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E-Learning Book Review: The New Virtual Classroom by Ruth Colvin Clark and Ann Kwinn
Submitted by lwarren on Tue, 05/08/2012 - 12:10
The New Virtual Classroom is a terrific resource for designing and delivering effective webinar training. One of the biggest differences between this book and others is that it focuses primarily on strong instructional design strategy while many other resources tend to focus on more superficial "gimmicky" interactions.
The authors remind us there is no need to start from scratch when designing training for the virtual classroom. Best practices are offered for adapting delivery of five content types: facts, concepts, processes, procedures, and principles. Effective use of visualization, audio, and interactive features are important factors.
Compared to designing face-to-face training, there are a few things that need special attention when planning a webinar.
- Plan for visuals right from the start.
- Plan for fine-grained interactions from the start. Define a detailed sequence of content along with ideas for interactions. Remember to vary the response formats.
- Consider media options for delivering content.
- Plan for adjunct projects and/or assignments to support virtual classroom sessions.
- Storyboard your lesson flow. PowerPoint is a good tool for this.
Webinars require the instructor to consciously include more frequent interactions than are used in face-to-face instruction.
"Developing interactive webinar sessions is the single most important investment you can make for successful events!"
Typical Interactive Features in Webinar Applications
- Icons (communicate feelings)
- Breakout rooms (small group work)
- Application sharing (software practice)
Interactions should be used every three minutes. In small sessions participants can be given the ability to speak. The instructor can ask a question and ask participants who want to answer to raise their hands; then call on a participant to answer.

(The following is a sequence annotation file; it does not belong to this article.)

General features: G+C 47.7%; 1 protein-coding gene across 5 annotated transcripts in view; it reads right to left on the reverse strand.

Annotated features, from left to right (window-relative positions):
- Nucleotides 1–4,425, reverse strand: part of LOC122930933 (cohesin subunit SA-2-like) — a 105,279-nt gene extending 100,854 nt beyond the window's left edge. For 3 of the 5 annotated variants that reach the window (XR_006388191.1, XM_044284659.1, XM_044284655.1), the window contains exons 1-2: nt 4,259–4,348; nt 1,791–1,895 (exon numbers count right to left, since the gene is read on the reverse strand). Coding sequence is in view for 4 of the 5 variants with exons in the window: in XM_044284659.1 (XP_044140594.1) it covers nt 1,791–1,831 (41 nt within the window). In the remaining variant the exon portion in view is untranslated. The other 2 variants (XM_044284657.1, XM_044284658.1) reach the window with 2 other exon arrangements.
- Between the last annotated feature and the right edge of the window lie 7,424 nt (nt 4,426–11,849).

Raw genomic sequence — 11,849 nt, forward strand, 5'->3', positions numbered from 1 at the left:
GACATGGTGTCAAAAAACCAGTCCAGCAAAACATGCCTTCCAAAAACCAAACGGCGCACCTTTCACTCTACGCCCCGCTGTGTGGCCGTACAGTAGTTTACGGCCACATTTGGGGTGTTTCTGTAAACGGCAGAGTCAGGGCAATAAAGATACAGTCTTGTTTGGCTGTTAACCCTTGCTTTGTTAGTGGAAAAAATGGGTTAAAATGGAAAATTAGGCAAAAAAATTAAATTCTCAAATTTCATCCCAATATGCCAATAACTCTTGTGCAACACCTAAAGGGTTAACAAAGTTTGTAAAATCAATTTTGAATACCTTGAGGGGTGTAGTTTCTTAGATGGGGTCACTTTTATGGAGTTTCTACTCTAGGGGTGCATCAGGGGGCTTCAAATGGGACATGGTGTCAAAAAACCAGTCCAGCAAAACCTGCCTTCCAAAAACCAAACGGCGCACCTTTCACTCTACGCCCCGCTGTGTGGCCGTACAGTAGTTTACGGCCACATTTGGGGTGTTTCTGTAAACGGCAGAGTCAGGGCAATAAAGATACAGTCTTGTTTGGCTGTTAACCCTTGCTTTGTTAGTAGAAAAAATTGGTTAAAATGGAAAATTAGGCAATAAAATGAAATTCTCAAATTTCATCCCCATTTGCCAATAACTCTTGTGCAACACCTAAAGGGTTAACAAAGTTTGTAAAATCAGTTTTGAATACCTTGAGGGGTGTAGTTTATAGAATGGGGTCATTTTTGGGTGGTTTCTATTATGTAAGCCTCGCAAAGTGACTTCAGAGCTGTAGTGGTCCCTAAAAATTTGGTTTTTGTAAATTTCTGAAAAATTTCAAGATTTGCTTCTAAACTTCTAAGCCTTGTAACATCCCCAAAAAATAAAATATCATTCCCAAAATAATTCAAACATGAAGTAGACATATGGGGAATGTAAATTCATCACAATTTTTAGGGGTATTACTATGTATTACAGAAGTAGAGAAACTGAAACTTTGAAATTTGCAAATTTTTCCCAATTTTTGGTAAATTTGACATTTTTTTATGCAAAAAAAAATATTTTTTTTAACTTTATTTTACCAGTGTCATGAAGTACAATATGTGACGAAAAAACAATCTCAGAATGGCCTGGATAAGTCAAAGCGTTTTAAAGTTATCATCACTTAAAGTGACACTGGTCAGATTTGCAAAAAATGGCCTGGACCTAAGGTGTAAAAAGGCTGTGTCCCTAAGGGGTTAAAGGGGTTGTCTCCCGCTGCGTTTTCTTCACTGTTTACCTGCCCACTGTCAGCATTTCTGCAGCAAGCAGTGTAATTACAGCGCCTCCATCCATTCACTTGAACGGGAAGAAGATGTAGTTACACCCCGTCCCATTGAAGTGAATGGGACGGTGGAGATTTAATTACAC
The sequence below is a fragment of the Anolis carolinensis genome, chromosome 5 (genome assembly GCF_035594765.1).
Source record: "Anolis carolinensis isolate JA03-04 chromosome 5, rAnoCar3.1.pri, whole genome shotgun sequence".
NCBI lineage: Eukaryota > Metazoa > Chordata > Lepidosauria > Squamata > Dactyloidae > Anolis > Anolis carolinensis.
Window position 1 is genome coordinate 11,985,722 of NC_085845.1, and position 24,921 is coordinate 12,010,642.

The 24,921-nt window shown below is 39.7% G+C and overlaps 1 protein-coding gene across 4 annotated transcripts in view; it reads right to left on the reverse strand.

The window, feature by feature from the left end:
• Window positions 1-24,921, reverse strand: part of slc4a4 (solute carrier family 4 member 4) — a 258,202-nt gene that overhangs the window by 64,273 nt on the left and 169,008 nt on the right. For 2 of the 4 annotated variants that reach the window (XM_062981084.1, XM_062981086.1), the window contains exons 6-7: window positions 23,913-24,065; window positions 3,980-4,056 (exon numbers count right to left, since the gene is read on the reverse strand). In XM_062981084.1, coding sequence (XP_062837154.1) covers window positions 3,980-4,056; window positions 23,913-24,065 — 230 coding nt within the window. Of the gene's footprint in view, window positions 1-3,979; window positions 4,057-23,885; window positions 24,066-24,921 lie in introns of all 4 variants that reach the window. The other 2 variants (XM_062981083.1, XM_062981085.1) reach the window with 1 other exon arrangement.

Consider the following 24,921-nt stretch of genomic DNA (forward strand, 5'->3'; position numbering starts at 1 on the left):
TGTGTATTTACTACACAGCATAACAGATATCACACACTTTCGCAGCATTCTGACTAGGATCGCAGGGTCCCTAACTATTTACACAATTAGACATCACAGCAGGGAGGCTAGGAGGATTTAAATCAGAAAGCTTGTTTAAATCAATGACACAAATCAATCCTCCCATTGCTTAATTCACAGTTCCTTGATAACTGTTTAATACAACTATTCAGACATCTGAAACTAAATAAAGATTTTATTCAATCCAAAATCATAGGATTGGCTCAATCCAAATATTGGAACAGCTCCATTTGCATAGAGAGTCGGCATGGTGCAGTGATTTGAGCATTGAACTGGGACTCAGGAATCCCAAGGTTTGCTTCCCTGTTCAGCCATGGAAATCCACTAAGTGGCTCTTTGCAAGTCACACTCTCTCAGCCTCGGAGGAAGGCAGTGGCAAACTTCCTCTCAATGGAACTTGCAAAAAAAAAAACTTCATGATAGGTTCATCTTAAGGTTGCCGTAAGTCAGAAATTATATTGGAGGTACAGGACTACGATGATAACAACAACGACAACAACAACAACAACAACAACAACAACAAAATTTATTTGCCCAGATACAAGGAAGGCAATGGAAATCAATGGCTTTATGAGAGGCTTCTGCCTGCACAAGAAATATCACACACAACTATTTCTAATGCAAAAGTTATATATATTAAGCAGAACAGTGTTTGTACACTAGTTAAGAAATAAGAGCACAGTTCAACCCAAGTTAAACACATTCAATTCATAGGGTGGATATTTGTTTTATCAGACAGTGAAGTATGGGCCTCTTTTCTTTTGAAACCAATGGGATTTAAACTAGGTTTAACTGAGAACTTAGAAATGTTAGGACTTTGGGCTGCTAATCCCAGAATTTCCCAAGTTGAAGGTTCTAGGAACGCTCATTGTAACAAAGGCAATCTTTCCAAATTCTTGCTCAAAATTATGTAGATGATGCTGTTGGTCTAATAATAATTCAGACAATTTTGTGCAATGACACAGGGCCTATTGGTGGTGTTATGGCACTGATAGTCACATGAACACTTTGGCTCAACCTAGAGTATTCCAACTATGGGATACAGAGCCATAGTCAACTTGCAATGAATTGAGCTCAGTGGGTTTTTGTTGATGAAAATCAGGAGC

"Calling on learners keeps them on their toes and paying attention. Speaking is better than 'chatting' for long responses."
What is seen on the screen/whiteboard should change every 90 seconds (on average).
There are helpful solutions for dealing with challenges unique to the virtual classroom. Commonly reported criticisms include technology problems, lack of interactivity, high dropout rates, and poor facilitation skills. Of course, we're all aware of the difficulty we face when we can't see the audience. Anonymity through remote attendance enables multitasking - the #1 enemy of webinars. The main antidote to learner multi-tasking is frequent and relevant interaction involving all participants. Webinar demonstrations on a CD that comes with the book are particularly helpful.
"Recent adopters of virtual classroom technology cite instructor training and preparation as the most critical steps for successful virtual sessions."
Tips for success:
- Practice with your webinar application until you are comfortable with the tools.
- Use a skilled virtual facilitator for each session in addition to the instructor.
- Keep class size small if you are teaching skill-building where you need to closely monitor activity and give feedback. (12 - 15 participants)
- Use photos of the facilitators/speakers in the introduction. (This supports a personal connection.)
- Use more visuals than onscreen text and provide narrative explanation of the visuals.
- Avoid lecturing - keep sessions interactive.
- Keep sessions as brief as possible.
- Ask participants to turn off distractors such as cell phones and email. Turning off email often increases streaming bandwidth.
- Use a variety of interactions.
- Don't use every interactive tool in your first webinar, start with the easiest tools, get comfortable with them; then try additional tools such as application sharing and breakout rooms.
- Arrange a quiet and distraction-free working area for the webinar.
- Turn off cell phones, desk phones, email, and other distractors.
- Have water available.
- Use the bathroom ahead of time.
- Have a clock visible.
- Be online 30 to 45 minutes ahead of time. You need time to test your materials and audio.